One of the mysteries of the English language finally explained.
A Eurasian plant of the spurge family, with hairy stems and small green flowers, widely found as a dominant plant of old woodland.
- ‘The woodland areas are dominated by ash, oak, birch and hazel with an interesting ground flora including dog's mercury, wood anemone and moschatel.’
- ‘The charcoal is made from the debris created in the forest-clearing practice known as coppicing, which allows light into the woodland environment, encouraging ancient woodland flowers such as dog's mercury, butterflies and dormice.’
- ‘We have been moving over open ground, with a backdrop of scar, then a gentle rise takes us into some woods with a carpet of dog's mercury, and also under the beeches wood avons with their shy nodding heads.’
- ‘Even on a late February afternoon, spring flowers were already well in evidence, especially butterbur, coltsfoot, dog's mercury, barren strawberry and even the odd primrose.’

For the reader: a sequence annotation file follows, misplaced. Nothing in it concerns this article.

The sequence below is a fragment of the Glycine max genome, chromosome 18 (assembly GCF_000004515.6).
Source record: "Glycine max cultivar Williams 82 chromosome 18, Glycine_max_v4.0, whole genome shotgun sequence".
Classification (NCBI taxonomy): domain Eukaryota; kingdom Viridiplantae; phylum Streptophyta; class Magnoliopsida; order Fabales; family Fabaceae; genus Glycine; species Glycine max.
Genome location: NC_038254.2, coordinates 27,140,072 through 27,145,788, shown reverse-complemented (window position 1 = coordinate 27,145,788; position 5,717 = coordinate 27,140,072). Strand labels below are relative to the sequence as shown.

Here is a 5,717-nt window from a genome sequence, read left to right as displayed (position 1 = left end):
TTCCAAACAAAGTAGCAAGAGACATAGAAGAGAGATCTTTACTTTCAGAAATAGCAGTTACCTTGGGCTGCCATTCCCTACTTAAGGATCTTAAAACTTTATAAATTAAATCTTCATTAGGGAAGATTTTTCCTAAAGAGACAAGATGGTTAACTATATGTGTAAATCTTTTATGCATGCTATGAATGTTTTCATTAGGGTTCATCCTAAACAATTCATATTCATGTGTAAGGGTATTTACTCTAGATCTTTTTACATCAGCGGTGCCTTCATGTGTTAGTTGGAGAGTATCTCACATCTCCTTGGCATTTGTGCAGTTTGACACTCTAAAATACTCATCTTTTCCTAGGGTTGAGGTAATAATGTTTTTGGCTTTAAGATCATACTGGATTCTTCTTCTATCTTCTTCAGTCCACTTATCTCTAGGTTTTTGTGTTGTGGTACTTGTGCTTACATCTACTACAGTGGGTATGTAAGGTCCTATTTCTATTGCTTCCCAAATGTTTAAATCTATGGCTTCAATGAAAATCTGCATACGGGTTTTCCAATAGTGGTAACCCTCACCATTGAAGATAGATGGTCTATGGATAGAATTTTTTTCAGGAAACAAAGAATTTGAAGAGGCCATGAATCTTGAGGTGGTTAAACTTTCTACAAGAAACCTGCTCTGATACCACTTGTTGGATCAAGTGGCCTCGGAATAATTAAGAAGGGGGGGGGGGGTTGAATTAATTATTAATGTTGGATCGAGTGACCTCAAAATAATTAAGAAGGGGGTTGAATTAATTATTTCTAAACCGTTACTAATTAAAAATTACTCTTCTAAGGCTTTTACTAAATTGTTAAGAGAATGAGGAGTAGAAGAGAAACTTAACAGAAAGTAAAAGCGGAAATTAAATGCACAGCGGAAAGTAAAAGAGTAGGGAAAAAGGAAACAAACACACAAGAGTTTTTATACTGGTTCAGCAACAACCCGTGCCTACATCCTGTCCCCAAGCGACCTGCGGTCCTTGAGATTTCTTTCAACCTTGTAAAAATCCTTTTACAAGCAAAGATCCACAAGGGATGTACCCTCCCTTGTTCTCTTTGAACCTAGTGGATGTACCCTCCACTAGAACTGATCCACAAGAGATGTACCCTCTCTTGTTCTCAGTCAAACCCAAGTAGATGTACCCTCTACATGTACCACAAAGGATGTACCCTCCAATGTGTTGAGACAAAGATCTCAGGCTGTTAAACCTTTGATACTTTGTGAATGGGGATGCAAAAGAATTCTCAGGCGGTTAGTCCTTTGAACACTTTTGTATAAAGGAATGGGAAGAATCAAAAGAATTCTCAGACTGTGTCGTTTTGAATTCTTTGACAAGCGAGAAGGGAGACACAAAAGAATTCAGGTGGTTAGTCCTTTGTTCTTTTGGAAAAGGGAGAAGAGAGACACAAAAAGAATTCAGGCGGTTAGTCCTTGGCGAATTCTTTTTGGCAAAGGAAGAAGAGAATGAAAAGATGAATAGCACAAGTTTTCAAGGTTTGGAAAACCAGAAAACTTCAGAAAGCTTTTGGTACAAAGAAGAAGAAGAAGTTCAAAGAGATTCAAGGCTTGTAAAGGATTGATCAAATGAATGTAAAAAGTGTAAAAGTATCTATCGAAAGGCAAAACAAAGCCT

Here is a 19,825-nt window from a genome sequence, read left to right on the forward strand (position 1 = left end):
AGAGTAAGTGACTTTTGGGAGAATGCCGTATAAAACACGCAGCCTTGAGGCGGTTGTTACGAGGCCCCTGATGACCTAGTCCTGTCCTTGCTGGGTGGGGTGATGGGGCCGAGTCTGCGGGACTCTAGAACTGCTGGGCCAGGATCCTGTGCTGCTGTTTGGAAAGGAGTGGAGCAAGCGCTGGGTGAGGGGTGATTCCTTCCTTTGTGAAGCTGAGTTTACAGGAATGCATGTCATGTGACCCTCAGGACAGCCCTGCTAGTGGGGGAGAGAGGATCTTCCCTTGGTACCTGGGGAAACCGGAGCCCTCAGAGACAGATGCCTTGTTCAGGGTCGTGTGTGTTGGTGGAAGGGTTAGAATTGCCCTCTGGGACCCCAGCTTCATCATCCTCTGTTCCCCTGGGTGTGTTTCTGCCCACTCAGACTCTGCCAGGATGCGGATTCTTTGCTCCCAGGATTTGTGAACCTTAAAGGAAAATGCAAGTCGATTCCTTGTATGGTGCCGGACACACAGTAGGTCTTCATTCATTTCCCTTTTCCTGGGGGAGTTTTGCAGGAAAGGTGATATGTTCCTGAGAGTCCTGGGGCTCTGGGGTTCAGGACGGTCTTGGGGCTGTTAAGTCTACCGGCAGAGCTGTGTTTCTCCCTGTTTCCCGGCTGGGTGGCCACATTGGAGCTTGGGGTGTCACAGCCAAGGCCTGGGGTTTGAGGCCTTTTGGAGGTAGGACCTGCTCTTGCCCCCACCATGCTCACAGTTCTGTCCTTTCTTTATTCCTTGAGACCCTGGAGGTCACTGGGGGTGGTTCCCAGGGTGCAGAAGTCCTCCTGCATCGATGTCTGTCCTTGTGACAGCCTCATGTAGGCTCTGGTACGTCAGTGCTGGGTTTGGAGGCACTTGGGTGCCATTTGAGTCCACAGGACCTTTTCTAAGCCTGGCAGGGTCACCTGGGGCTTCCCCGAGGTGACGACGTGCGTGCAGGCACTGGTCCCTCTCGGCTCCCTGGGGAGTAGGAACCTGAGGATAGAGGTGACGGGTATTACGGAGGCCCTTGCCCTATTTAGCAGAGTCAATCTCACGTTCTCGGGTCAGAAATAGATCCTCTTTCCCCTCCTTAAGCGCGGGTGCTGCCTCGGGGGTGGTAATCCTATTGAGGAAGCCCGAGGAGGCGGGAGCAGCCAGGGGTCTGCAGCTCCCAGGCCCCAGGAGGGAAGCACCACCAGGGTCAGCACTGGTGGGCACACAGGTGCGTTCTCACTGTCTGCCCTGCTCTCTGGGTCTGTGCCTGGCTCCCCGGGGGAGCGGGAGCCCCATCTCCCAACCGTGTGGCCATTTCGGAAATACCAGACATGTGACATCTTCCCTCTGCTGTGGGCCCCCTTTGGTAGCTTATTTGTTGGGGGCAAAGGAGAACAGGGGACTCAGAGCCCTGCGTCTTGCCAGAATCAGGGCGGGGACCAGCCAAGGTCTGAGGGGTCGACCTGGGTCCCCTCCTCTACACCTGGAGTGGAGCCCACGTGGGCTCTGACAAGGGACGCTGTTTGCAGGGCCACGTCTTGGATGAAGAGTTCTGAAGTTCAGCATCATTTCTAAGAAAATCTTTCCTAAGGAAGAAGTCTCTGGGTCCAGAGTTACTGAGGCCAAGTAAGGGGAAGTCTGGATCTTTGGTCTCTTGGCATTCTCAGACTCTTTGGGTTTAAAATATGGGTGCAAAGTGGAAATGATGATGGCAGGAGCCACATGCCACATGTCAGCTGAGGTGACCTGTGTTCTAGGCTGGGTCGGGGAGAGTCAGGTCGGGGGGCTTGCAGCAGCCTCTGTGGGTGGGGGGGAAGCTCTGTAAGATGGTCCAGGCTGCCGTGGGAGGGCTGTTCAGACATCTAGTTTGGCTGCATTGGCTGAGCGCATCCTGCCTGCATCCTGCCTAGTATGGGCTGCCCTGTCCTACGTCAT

- ‘So delve into Dawson's Lane, a sunken track with springs, closed in a bit by holly, rich in dog's mercury and busy with the paraphernalia of pheasant rearing.’
Late 16th century: translating modern Latin Mercurialis canina (former taxonomic name); the plant is poisonous and is contrasted with Mercurialis annua ‘annual mercury’, useful in medicine.
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